Poverty alleviation remains China’s philanthropic focus after eradication of extreme poverty

Society & Culture

Though most private Chinese companies involved in poverty alleviation still view the poor as a socioeconomically disadvantaged group, more and more have realized the opportunity for laborers and suppliers to create mutually beneficial business opportunities.

Photo courtesy of China Foundation for Poverty Alleviation (CFPA)
Photo courtesy of China Foundation for Poverty Alleviation (CFPA)

Poverty alleviation has long been a high priority for China. China, which has lifted more than 700 million people out of poverty since 1979, made a historic announcement in November 2020 that it had officially eliminated extreme poverty in the country. While average incomes in rural China are now above the government’s absolute poverty standard, it doesn’t mean that every family or community is poverty-free or that there aren’t still poverty challenges and gaps in the current social protection system, as Bill Bikales discussed with Kaiser Kuo in a recent Sinica podcast.

For that reason, poverty alleviation remains one of the biggest focus areas for Chinese philanthropists. In 2020, poverty alleviation was the third largest category of philanthropic donations in China, up from 11% to 24%, after education and healthcare. Donations to poverty alleviation causes have historically been to projects that help to develop local industries, increase employability, and improve education.

Over the last decade, the Chinese government has also started to engage directly with charitable organizations in delivering social services, including elder care, services to people with disabilities, social work services, public cultural services, media and healthcare services, and environmental protection services, stemming from President Xi’s establishment of the South-South Cooperation Assistance Fund, which has gone on to support assistance programs through various UN agencies. This is a significant shift, as the central government had never previously outsourced the implementation of its poverty alleviation goals to charitable nonprofits.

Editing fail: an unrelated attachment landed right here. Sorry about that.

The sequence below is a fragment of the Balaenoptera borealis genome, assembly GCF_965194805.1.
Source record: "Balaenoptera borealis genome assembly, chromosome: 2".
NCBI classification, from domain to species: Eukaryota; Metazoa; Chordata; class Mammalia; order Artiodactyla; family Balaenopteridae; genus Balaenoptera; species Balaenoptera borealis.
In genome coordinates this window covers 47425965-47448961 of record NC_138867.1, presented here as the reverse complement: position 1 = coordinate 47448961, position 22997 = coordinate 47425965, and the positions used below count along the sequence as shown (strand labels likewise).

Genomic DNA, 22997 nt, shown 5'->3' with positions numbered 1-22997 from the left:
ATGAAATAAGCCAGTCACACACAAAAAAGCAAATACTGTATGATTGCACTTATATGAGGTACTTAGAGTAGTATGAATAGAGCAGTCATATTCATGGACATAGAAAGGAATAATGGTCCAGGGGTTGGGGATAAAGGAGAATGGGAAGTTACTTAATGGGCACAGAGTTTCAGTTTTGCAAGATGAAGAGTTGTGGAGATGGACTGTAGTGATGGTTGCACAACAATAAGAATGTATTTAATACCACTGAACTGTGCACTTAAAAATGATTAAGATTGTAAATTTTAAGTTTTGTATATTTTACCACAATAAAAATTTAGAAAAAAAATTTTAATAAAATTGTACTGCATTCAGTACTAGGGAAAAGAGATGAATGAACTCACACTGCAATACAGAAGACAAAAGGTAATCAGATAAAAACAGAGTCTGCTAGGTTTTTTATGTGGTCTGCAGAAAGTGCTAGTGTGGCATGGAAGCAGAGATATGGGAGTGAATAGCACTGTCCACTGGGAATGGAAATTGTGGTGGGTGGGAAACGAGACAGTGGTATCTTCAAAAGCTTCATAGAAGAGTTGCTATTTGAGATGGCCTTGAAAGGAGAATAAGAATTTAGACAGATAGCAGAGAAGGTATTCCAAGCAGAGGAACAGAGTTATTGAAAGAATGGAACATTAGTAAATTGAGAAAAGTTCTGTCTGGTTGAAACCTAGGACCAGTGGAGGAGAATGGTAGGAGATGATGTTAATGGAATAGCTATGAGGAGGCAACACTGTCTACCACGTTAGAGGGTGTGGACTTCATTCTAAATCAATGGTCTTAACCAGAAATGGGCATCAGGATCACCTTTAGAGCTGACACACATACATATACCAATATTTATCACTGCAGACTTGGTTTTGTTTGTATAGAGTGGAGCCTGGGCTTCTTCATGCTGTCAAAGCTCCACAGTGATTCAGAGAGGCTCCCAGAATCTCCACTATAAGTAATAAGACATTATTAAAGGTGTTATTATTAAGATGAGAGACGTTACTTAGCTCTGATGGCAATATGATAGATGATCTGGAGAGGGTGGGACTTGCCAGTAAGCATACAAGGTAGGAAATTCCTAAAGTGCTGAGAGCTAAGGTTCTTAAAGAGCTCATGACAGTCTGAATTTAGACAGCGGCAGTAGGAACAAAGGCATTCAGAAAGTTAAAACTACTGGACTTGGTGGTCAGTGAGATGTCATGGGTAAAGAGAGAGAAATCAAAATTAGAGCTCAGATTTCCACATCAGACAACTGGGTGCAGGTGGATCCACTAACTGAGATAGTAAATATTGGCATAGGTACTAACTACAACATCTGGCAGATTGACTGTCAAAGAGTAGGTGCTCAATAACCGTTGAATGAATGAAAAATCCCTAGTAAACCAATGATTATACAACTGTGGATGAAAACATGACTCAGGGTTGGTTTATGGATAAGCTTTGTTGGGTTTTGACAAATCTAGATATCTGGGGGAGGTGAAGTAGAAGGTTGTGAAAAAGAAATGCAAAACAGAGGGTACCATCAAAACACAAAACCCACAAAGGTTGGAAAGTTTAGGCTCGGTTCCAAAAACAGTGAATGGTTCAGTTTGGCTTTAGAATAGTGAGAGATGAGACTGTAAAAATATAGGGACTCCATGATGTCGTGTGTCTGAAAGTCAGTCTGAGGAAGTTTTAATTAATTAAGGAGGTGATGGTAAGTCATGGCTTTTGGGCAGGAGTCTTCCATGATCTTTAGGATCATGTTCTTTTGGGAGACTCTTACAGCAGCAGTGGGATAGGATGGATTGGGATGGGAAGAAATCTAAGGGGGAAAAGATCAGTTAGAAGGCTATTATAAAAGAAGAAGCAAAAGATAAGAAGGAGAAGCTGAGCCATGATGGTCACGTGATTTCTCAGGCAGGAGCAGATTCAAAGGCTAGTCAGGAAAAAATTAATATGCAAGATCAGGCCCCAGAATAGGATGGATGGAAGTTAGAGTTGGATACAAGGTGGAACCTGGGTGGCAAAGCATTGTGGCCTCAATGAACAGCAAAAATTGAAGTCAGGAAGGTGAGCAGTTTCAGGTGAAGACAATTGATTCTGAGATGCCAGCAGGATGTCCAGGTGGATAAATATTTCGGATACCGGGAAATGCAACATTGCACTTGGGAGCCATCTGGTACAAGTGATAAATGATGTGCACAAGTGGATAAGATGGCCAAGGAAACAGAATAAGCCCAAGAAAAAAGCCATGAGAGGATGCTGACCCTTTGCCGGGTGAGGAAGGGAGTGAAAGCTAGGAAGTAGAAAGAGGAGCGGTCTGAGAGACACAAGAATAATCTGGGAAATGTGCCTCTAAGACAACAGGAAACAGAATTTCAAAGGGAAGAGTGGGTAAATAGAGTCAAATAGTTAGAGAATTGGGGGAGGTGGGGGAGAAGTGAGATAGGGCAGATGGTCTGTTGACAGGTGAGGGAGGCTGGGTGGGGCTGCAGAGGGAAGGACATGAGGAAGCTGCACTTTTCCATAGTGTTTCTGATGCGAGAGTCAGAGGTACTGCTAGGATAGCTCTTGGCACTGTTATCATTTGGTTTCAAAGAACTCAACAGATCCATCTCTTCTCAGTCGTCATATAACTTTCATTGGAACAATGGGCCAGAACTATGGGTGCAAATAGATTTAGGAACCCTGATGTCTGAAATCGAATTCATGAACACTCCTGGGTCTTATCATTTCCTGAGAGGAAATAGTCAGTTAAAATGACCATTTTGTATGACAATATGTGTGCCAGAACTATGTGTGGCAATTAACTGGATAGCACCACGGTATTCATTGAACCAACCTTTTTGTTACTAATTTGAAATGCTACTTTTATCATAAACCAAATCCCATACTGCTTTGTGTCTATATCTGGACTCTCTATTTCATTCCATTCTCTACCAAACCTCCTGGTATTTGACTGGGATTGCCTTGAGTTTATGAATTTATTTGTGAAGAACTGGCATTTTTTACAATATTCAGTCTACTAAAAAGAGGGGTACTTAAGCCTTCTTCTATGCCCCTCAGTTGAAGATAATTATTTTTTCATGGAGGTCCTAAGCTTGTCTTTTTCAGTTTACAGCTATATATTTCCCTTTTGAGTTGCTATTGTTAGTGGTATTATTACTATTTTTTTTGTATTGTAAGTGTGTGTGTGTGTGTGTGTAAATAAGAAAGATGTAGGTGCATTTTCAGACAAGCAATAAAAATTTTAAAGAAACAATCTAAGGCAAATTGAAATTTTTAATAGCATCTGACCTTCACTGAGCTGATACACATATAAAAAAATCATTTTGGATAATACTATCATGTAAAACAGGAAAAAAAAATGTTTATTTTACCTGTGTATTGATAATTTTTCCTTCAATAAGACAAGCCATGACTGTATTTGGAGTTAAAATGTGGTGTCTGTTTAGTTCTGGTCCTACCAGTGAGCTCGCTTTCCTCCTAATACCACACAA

Private sector steps up

But it’s not only philanthropic organizations that are contributing to poverty alleviation efforts. Over 109,000 private companies in China have invested in poverty alleviation as of June 2020. According to officials, besides donations, companies tackle poverty from multiple angles, employing a range of creative solutions across the supply and demand sides of specific industries. Though most private Chinese companies involved in poverty alleviation still view the poor as a socioeconomically disadvantaged group, more and more have realized the opportunity for laborers and suppliers to create mutually beneficial business opportunities.

Pinduoduo, China’s second-largest e-commerce platform by sales volume, has been increasingly interested in rural commerce, cooperating with about 100 county chiefs to sell local agricultural products through livestreaming since the start of the pandemic. Livestreaming has been widely adopted to promote local products and tourism for poverty-stricken areas. As of May 2020, the nationwide “Help the Farmers” program had reached 180,000 farmers from nearly 400 agricultural regions, including 230 poverty-stricken counties. To support farmers’ upskilling efforts, Duo Duo University, Pinduoduo’s training arm, also equipped farmers with ecommerce operations know-how, as well as marketing knowledge and tools to promote farm products to urban consumers. Chinese companies have realized that it’s better to “teach a man to fish than to give him fish,” and that poverty alleviation can be a win-win campaign.

China looks abroad after making progress domestically

China has since launched poverty alleviation cooperation projects in countries around the world. China’s successful track record over the past several decades is emerging as a soft power diplomacy initiative in Africa, where it has helped countries on the continent build facilities including water conservancy infrastructure, vocational and technical schools, government-subsidized housing, and demonstration zones for agricultural cooperation. China has also shared its experience on poverty reduction through exchanges and cooperation including organizing training and building platforms.

Liu Wenkui, secretary-general of the China Foundation for Poverty Alleviation (CFPA), said that, while in the past, Chinese NGOs preferred to do good through volunteering, an increasing number are embarking on a new stage of rural revitalization since the eradication of extreme poverty domestically, aimed at helping target groups build their capacity through training and education so that they can embark on the road of sustainable development and control their own destiny. This change in approach is indicative of a larger shift in the poverty alleviation space. Domestically and abroad, Chinese philanthropic organizations are increasingly deploying local resources and using local laborers to produce products, provide services, and develop ecotourism, effectively leveraging the strengths of local communities to reduce poverty.

Additional research contributed by Ashley LaBrucherie.

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